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(Photo from Flash90)
(Photo from Flash90)

Force works
This is in response to Dennis Jett’s letter of Nov. 17.

Mr. Jett raises the adage about the definition of insanity (doing the same thing over and over and expecting a different result), but I submit that the objective of the current response of Israel is nothing like what its objective was in response to previous attacks by Hamas. As Jett writes, Israel thought hitting back “hard enough” would deter “future murderous
assaults. It didn’t, it won’t”!

But crushing the enemy in a war (rather than bombing an empty chemical factory in the desert, for example) might bring peace. That is what happened with Germany and Japan after World War II and, I might say, with Egypt after the 1973 Yom Kippur War.

I ask, which has a better chance for true peace in the near future between Israel and the Palestinians — a ceasefire and some kind of agreement between the parties to agree on a two-state solution or to crush Hamas and extend the Abrahamic agreement to regional parties and work with them and the Palestinians to work something out? I submit that nothing can/will be solved until Hamas, the Islamic Jihad and the other “from the river to the sea” groups are eliminated.

Jack Mennis
Allison Park

An alternate view
I was pleased to see that the Chronicle recently published a letter by Eileen Yacknin which provided an alternative view on the current war in Israel-Gaza. It is important to remind people that the Jewish community is not of one mind on this issue.
In my own Jewish peer group, I have friends who feel that Israel has no choice but to conduct a war in Gaza as it is doing. I have other friends who were equally shaken by the atrocities of Oct. 7 but would like the Israeli response tempered to decrease the deaths of innocent Palestinians. And I have still other Jewish friends who simply cannot accept that thousands of Gazans, including huge numbers of children, have been killed “in our name.”

The latter group was represented on Oct. 18, when 5,000 Jews came together on the National Mall in Washington demanding an immediate ceasefire. I was there. A subgroup of the protesters 400 people — including 25 rabbis — staged a peaceful sit-in in a Capitol office building.

These groups, along with non-Jewish supporters, have been attacked by both parties in Congress, the White House and around the country. We have been accused of being naive at best and antisemitic at worst.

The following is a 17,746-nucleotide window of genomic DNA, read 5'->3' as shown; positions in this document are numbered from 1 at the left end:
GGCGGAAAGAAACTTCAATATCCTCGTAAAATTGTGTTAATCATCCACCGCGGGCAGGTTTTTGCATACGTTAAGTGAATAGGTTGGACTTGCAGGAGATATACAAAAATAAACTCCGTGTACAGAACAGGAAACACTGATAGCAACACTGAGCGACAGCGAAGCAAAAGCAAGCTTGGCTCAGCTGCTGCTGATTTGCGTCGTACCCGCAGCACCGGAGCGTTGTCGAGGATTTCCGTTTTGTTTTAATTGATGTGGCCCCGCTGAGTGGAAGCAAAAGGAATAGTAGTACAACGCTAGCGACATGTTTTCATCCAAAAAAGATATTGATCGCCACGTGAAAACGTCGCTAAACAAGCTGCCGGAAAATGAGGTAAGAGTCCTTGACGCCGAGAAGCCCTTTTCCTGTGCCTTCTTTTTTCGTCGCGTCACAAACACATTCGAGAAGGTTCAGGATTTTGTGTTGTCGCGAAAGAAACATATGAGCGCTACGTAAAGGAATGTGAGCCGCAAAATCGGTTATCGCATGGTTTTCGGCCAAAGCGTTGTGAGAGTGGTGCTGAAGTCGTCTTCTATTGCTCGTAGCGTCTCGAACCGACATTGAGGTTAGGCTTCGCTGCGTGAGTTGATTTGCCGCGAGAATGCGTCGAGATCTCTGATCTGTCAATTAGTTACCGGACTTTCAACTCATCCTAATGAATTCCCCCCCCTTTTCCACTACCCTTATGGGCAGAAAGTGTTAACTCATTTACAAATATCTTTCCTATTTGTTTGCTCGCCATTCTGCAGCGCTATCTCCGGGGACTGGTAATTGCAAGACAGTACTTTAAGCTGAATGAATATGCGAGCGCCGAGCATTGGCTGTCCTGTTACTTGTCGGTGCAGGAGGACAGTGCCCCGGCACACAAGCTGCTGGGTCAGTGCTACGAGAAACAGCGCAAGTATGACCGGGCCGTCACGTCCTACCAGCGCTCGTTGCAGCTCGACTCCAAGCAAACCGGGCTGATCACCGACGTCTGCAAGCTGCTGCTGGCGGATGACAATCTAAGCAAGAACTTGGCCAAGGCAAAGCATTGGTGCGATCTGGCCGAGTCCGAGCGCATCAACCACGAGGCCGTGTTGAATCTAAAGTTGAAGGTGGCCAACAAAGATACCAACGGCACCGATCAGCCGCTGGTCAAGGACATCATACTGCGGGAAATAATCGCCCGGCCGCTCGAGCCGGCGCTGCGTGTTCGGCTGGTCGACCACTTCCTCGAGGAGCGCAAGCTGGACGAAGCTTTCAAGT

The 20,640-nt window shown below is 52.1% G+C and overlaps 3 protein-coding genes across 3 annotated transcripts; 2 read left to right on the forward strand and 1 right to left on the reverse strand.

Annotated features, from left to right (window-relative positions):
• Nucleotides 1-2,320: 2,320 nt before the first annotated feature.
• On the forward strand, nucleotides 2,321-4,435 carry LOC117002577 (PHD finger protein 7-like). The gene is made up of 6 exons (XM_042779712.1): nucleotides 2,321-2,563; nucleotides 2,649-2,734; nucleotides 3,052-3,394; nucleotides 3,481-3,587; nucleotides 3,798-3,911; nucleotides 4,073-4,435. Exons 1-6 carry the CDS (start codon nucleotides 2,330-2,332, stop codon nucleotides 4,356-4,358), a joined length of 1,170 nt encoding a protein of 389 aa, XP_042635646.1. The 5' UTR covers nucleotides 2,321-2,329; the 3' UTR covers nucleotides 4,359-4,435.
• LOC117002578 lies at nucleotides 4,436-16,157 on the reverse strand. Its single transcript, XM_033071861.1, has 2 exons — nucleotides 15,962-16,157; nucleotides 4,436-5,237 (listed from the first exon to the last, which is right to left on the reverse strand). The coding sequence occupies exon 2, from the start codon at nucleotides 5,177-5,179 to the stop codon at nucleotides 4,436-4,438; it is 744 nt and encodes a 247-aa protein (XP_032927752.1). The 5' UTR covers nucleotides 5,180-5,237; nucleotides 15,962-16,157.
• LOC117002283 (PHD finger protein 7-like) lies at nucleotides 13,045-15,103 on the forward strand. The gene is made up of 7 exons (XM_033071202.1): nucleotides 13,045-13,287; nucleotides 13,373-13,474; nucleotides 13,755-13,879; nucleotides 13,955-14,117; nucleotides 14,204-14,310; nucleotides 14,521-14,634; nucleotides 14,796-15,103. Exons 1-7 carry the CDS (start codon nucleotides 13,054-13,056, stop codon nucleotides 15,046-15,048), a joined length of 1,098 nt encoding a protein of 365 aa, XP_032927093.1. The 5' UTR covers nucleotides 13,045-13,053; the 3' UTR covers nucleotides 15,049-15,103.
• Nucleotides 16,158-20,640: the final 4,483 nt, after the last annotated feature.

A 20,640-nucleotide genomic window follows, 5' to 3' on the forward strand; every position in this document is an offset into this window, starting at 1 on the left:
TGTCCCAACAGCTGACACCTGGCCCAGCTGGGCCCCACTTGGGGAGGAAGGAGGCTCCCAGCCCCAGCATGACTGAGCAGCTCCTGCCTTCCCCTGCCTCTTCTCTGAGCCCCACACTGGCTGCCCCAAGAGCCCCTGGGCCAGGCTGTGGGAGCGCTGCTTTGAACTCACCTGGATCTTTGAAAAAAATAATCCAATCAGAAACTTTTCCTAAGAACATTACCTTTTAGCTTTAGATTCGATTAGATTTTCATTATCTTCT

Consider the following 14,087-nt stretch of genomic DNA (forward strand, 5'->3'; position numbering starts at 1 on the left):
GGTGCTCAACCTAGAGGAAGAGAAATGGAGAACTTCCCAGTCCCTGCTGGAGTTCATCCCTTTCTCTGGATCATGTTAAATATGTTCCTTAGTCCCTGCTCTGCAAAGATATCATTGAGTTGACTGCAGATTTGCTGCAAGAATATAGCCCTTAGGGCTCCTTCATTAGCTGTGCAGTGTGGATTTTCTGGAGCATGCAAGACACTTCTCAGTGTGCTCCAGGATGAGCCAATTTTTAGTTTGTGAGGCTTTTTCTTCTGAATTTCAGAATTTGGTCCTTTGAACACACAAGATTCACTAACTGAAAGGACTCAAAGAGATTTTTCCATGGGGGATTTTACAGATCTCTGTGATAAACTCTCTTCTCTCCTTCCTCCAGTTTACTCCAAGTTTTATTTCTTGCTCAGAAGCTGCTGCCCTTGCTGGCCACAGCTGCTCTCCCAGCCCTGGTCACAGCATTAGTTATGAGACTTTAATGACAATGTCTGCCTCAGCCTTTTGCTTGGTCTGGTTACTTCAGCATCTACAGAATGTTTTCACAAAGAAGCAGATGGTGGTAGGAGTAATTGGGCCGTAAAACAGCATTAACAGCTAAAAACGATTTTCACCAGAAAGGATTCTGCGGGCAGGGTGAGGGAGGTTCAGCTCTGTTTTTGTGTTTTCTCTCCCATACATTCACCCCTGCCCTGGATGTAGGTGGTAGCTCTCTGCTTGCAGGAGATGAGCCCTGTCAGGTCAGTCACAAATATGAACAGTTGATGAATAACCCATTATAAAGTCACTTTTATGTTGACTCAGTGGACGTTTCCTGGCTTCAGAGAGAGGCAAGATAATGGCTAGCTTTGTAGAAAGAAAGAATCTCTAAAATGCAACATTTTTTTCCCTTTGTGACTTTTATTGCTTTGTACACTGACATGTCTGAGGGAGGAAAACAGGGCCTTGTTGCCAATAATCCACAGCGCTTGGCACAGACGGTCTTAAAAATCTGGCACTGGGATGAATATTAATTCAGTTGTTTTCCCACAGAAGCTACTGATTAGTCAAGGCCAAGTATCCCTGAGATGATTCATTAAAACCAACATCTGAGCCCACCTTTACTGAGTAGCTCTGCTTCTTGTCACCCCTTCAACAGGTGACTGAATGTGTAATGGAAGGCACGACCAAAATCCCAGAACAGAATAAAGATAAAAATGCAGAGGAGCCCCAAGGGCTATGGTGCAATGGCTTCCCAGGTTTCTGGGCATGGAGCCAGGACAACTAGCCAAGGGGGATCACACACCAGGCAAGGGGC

The accusation that these views represent antisemitism is galling to those of us who raise our families Jewish, go to shul regularly and light candles on Friday night. It is reminiscent of when a president, after 9/11, said “You’re either with us or with the terrorists.” We now know that this call to “loyalty” and military action in Iraq and Afghanistan didn’t turn out so well.

We Jews who share these views are repulsed by the atrocities committed by Hamas on Oct. 7 and by the Israeli military since then. Watching civilian families blown apart — their homes, hospitals and schools destroyed, their lifelines severed — offends our understanding of Jewish morality. Most families in Israel and Gaza want what all of us want — food, shelter, medical care, the raising of healthy children and economic security. Their killings are beyond tragic.

What of the accusation of naïveté? My answer is: Look back at the cycle of violence over the decades. Do you really believe that somehow this war — unlike all the others — will bring that to an end?

To build a strong and safe future for all human beings in that land, we need to think outside the box. For example, one proposal that has been put forth by some Israelis and Palestinians is for a regional federation of two states based on democracy, freedom of movement, settlement of refugee claims and guaranteed rights for all. There would need to be leaders who are committed to reconciliation and repentance.

One can call these views naive, but I look at what’s been going on for the past 75 years and ask: Isn’t there a better way?

Robert Kraftowitz
Point Breeze

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